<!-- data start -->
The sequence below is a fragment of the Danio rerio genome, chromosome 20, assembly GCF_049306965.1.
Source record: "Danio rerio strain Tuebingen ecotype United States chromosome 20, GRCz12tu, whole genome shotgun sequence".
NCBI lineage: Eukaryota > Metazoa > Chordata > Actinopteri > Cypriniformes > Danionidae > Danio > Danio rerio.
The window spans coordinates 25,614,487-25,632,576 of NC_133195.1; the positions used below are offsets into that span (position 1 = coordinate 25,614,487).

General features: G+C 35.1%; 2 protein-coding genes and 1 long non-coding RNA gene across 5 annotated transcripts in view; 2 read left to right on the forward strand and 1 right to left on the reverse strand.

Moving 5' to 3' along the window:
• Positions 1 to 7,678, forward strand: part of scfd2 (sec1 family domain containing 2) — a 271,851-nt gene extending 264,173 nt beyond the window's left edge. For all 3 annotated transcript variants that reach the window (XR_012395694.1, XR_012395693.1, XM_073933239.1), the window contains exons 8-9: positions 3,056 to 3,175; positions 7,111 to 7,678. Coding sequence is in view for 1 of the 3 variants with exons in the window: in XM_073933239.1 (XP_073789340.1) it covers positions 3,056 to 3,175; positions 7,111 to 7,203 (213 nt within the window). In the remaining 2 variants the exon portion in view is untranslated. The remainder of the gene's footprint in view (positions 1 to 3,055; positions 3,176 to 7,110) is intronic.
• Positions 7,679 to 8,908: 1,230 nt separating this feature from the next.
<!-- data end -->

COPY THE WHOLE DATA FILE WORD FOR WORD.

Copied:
The sequence below is a fragment of the Danio rerio genome, chromosome 20, assembly GCF_049306965.1.
Source record: "Danio rerio strain Tuebingen ecotype United States chromosome 20, GRCz12tu, whole genome shotgun sequence".
NCBI lineage: Eukaryota > Metazoa > Chordata > Actinopteri > Cypriniformes > Danionidae > Danio > Danio rerio.
The window spans coordinates 25,614,487-25,632,576 of NC_133195.1; the positions used below are offsets into that span (position 1 = coordinate 25,614,487).

General features: G+C 35.1%; 2 protein-coding genes and 1 long non-coding RNA gene across 5 annotated transcripts in view; 2 read left to right on the forward strand and 1 right to left on the reverse strand.

Moving 5' to 3' along the window:
• Positions 1 to 7,678, forward strand: part of scfd2 (sec1 family domain containing 2) — a 271,851-nt gene extending 264,173 nt beyond the window's left edge. For all 3 annotated transcript variants that reach the window (XR_012395694.1, XR_012395693.1, XM_073933239.1), the window contains exons 8-9: positions 3,056 to 3,175; positions 7,111 to 7,678. Coding sequence is in view for 1 of the 3 variants with exons in the window: in XM_073933239.1 (XP_073789340.1) it covers positions 3,056 to 3,175; positions 7,111 to 7,203 (213 nt within the window). In the remaining 2 variants the exon portion in view is untranslated. The remainder of the gene's footprint in view (positions 1 to 3,055; positions 3,176 to 7,110) is intronic.
• Positions 7,679 to 8,908: 1,230 nt separating this feature from the next.